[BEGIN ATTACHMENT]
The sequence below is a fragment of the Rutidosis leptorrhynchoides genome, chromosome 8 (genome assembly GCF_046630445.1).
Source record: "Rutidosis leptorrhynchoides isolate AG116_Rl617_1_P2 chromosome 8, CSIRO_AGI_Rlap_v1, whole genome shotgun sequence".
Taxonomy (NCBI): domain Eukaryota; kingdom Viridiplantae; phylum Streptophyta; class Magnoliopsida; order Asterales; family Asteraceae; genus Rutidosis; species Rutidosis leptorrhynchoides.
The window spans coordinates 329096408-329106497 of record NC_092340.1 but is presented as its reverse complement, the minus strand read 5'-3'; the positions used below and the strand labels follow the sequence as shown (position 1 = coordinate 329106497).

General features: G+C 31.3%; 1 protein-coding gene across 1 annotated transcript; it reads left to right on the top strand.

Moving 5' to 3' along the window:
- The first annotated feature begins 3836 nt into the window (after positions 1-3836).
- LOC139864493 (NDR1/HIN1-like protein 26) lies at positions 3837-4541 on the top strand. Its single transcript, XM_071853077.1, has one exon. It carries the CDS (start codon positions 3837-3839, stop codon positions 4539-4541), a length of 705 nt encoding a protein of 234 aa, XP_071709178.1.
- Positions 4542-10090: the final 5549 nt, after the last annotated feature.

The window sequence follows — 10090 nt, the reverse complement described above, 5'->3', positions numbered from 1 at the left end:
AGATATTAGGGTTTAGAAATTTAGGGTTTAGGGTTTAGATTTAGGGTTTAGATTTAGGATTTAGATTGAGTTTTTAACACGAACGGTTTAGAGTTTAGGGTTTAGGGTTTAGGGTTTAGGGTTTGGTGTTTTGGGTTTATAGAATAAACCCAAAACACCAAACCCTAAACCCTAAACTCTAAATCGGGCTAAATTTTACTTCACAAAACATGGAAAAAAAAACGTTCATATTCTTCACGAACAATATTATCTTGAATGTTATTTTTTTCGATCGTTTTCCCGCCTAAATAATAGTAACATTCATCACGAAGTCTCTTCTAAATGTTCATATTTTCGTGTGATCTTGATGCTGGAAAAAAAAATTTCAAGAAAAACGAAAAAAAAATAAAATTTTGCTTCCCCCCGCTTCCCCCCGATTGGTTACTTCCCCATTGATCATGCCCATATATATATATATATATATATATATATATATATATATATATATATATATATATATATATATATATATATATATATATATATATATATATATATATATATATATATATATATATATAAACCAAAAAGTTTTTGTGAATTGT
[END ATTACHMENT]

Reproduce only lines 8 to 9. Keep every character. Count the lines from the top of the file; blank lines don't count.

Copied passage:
- LOC139864493 (NDR1/HIN1-like protein 26) lies at positions 3837-4541 on the top strand. Its single transcript, XM_071853077.1, has one exon. It carries the CDS (start codon positions 3837-3839, stop codon positions 4539-4541), a length of 705 nt encoding a protein of 234 aa, XP_071709178.1.
- Positions 4542-10090: the final 5549 nt, after the last annotated feature.